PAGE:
This activity was, however, heavily constrained by politics, as each target needed to be approved by all nineteen member states. By the start of April, the conflict appeared little closer to a resolution and NATO countries began to seriously consider conducting ground operations in Kosovo. At the start of May, a NATO aircraft attacked an Albanian refugee convoy ‘by mistake’, believing it was a Yugoslav military convoy (they may have mistaken the ‘Raba’ farm trucks for troop carriers of a similar make and shape), killing around fifty people. NATO admitted its mistake five days later, but only after the Yugoslavs had accused NATO of deliberately attacking the border-bound refugees; however, a later report conducted by the International Criminal Tribunal for the former Yugoslavia (ICTY) gave its verdict that…

… civilians were not deliberately attacked in this incident … neither the aircrew nor their commanders displayed the degree of recklessness in failing to take precautionary measures which would sustain criminal charges.

Reporting the War: Blair & the BBC.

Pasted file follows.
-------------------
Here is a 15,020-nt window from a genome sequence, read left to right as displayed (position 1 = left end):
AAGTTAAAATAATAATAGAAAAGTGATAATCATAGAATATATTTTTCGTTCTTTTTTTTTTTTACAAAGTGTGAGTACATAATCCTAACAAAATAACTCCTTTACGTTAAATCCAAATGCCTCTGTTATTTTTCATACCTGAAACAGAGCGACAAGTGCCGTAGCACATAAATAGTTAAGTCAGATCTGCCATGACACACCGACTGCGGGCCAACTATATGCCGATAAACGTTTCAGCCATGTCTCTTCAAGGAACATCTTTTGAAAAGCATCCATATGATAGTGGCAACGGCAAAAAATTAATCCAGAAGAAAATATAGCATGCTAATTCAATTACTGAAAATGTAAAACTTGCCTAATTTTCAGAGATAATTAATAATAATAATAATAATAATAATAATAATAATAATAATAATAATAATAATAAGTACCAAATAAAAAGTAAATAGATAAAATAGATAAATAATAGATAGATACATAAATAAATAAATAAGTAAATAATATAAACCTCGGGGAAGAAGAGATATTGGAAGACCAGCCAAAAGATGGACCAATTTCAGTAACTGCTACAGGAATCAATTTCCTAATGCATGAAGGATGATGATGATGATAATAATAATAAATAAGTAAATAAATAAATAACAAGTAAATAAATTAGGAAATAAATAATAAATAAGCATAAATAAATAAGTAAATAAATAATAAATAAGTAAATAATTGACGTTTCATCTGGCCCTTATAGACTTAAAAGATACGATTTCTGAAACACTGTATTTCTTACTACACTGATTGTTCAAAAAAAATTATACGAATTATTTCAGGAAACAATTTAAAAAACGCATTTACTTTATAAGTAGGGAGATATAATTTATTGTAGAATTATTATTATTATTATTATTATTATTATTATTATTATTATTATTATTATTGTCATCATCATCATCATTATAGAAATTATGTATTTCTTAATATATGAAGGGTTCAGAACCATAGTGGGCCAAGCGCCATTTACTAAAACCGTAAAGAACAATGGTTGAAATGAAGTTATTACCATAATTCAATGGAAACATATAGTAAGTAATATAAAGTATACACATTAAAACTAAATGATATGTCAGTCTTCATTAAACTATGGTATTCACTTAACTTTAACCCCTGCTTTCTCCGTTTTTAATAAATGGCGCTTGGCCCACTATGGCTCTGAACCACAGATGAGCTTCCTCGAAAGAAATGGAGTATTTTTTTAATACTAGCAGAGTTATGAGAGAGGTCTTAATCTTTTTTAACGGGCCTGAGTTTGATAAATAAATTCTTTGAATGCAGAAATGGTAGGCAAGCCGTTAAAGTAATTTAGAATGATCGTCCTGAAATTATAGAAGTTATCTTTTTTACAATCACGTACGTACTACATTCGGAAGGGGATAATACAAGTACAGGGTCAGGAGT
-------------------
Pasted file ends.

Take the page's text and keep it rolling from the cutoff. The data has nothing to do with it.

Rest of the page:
At the time, in reply to these charges, NATO put forward all sorts of suggestions as to why what had happened, insisting that the convoy had been escorted by the Serbian military: thus making it a legitimate target. An American general suggested that after the NATO jets attacked that the Serbian soldiers travelling with the convoy had leapt out of the vehicles and in a fit of rage had massacred the civilians. It wasn’t all that far-fetched as a possible narrative; both before and after the incident, Serbian soldiers and paramilitaries carried out the most disgusting reprisals against innocent ethnic Albanian civilians. But it wasn’t true in this case. It later transpired that British pilots had recognised the convoy as a refugee one, and had warned the Americans not to attack. In a studio interview for the Nine O’Clock News on the night of the incidentJohn Simpson was asked who might have been responsible for the deaths of the refugees. He replied that if it had been done by the Serb forces, they would try to hush it up quickly. But if it had been NATO, then the Serbian authorities would probably take the journalists and TV crews to the site of the disaster and show them, as had happened on several occasions already when the evidence seemed to bear out the Serbian narratives.